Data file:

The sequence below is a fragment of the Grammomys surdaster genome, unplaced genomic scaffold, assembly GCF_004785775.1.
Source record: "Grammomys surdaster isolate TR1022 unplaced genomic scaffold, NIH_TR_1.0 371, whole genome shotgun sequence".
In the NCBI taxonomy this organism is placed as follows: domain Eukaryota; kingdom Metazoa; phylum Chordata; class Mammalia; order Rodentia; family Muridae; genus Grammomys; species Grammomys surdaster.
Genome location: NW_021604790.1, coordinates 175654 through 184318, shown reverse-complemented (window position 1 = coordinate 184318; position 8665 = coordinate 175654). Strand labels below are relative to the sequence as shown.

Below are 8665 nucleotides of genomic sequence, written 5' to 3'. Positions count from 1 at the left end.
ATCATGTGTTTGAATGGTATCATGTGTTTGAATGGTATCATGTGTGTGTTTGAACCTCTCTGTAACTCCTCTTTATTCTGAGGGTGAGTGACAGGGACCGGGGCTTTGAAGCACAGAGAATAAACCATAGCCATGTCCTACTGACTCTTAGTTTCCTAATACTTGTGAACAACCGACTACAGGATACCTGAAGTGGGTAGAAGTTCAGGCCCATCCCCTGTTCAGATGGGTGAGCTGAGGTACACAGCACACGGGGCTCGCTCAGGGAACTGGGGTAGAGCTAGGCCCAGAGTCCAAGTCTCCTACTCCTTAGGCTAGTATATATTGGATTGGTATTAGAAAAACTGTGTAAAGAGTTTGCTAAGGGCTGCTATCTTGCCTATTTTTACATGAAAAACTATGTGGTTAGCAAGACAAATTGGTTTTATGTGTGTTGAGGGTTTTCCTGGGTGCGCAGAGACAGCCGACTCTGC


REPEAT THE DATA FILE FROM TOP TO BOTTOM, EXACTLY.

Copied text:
The sequence below is a fragment of the Grammomys surdaster genome, unplaced genomic scaffold, assembly GCF_004785775.1.
Source record: "Grammomys surdaster isolate TR1022 unplaced genomic scaffold, NIH_TR_1.0 371, whole genome shotgun sequence".
In the NCBI taxonomy this organism is placed as follows: domain Eukaryota; kingdom Metazoa; phylum Chordata; class Mammalia; order Rodentia; family Muridae; genus Grammomys; species Grammomys surdaster.
Genome location: NW_021604790.1, coordinates 175654 through 184318, shown reverse-complemented (window position 1 = coordinate 184318; position 8665 = coordinate 175654). Strand labels below are relative to the sequence as shown.

Below are 8665 nucleotides of genomic sequence, written 5' to 3'. Positions count from 1 at the left end.
ATCATGTGTTTGAATGGTATCATGTGTTTGAATGGTATCATGTGTGTGTTTGAACCTCTCTGTAACTCCTCTTTATTCTGAGGGTGAGTGACAGGGACCGGGGCTTTGAAGCACAGAGAATAAACCATAGCCATGTCCTACTGACTCTTAGTTTCCTAATACTTGTGAACAACCGACTACAGGATACCTGAAGTGGGTAGAAGTTCAGGCCCATCCCCTGTTCAGATGGGTGAGCTGAGGTACACAGCACACGGGGCTCGCTCAGGGAACTGGGGTAGAGCTAGGCCCAGAGTCCAAGTCTCCTACTCCTTAGGCTAGTATATATTGGATTGGTATTAGAAAAACTGTGTAAAGAGTTTGCTAAGGGCTGCTATCTTGCCTATTTTTACATGAAAAACTATGTGGTTAGCAAGACAAATTGGTTTTATGTGTGTTGAGGGTTTTCCTGGGTGCGCAGAGACAGCCGACTCTGC